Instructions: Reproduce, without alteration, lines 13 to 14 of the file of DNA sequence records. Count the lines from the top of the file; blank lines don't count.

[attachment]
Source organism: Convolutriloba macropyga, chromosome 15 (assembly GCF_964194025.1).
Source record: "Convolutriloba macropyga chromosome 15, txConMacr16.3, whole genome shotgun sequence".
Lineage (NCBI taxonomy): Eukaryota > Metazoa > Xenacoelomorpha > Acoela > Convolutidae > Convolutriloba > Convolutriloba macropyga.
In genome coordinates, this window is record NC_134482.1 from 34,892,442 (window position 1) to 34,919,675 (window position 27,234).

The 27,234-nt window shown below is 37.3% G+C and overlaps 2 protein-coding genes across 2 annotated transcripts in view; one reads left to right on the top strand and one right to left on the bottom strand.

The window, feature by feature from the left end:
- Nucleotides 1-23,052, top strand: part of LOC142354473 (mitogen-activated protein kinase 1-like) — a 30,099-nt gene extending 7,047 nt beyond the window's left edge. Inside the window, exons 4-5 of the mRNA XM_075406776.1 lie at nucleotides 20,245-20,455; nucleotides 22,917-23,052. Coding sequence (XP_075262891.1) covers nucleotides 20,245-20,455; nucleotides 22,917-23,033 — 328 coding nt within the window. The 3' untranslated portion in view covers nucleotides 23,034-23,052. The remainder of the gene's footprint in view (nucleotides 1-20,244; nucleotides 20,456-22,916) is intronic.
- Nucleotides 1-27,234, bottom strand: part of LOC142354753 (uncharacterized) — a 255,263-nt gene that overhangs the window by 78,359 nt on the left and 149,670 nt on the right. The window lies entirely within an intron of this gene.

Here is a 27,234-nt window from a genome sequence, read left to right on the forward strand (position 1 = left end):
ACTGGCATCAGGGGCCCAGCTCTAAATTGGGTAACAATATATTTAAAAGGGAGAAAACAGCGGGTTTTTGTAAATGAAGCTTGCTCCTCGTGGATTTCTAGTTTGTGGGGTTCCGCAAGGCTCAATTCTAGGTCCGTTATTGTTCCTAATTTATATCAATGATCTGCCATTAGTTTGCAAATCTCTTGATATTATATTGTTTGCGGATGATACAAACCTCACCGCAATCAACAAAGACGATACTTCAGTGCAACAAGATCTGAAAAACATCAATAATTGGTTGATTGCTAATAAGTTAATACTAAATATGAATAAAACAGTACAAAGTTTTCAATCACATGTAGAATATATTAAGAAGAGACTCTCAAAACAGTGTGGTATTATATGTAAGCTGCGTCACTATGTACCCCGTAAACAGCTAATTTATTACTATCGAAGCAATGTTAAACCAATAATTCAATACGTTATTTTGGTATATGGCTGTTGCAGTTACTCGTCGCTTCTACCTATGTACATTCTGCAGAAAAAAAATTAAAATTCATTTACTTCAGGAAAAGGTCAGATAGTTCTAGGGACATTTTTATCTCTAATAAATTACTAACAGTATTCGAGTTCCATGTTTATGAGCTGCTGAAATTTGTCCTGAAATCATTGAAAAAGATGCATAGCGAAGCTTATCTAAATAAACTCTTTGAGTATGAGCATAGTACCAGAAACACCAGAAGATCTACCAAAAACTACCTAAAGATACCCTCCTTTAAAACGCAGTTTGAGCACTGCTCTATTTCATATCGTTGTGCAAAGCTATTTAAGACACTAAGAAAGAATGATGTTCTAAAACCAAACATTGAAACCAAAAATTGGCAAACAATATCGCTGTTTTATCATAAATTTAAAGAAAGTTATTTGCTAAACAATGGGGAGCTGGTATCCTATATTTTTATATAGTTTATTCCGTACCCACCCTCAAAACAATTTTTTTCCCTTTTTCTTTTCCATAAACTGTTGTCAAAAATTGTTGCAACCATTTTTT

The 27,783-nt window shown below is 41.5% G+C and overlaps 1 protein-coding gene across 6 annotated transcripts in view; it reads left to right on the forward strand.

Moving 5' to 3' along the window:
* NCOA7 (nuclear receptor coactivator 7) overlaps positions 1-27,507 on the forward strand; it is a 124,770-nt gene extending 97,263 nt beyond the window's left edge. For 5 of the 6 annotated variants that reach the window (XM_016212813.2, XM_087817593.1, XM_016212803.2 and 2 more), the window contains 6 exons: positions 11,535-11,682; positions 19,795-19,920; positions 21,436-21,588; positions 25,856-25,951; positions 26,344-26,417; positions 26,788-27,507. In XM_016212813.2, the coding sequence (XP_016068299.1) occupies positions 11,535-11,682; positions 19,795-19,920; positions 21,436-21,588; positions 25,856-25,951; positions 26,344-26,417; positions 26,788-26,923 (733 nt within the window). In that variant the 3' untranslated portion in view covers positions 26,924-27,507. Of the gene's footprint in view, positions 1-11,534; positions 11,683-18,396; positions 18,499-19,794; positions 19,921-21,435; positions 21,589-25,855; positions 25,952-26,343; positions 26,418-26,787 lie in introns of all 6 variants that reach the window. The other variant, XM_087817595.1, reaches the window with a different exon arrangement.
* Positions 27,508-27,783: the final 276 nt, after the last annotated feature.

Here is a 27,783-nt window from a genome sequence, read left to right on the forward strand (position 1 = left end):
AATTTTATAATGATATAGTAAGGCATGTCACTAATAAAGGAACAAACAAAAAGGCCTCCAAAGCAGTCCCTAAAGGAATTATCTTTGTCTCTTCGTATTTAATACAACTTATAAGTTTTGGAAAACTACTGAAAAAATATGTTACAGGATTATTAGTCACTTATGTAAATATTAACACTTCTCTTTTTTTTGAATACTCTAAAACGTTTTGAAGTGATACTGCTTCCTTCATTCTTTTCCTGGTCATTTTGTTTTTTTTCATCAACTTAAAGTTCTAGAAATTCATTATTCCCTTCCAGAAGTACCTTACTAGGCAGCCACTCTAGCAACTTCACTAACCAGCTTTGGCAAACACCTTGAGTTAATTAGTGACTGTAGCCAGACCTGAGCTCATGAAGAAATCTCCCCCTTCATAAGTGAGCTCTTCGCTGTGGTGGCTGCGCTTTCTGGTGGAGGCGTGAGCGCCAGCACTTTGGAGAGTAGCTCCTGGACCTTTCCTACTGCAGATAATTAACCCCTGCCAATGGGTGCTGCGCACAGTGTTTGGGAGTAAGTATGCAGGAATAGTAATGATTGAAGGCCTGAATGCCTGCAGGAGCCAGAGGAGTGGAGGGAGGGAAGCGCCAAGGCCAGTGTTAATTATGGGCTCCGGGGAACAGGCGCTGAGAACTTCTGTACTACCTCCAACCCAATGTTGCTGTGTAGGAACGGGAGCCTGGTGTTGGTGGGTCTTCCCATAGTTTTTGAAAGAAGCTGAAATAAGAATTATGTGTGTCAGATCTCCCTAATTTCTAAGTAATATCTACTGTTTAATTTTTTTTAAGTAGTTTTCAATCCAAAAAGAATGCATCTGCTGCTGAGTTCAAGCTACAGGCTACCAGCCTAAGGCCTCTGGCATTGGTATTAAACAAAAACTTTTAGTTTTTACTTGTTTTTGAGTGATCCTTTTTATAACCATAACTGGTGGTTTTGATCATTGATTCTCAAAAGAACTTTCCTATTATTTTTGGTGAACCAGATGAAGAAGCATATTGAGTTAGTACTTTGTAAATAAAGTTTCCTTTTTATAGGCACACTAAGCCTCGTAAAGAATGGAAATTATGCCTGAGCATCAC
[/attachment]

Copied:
* NCOA7 (nuclear receptor coactivator 7) overlaps positions 1-27,507 on the forward strand; it is a 124,770-nt gene extending 97,263 nt beyond the window's left edge. For 5 of the 6 annotated variants that reach the window (XM_016212813.2, XM_087817593.1, XM_016212803.2 and 2 more), the window contains 6 exons: positions 11,535-11,682; positions 19,795-19,920; positions 21,436-21,588; positions 25,856-25,951; positions 26,344-26,417; positions 26,788-27,507. In XM_016212813.2, the coding sequence (XP_016068299.1) occupies positions 11,535-11,682; positions 19,795-19,920; positions 21,436-21,588; positions 25,856-25,951; positions 26,344-26,417; positions 26,788-26,923 (733 nt within the window). In that variant the 3' untranslated portion in view covers positions 26,924-27,507. Of the gene's footprint in view, positions 1-11,534; positions 11,683-18,396; positions 18,499-19,794; positions 19,921-21,435; positions 21,589-25,855; positions 25,952-26,343; positions 26,418-26,787 lie in introns of all 6 variants that reach the window. The other variant, XM_087817595.1, reaches the window with a different exon arrangement.
* Positions 27,508-27,783: the final 276 nt, after the last annotated feature.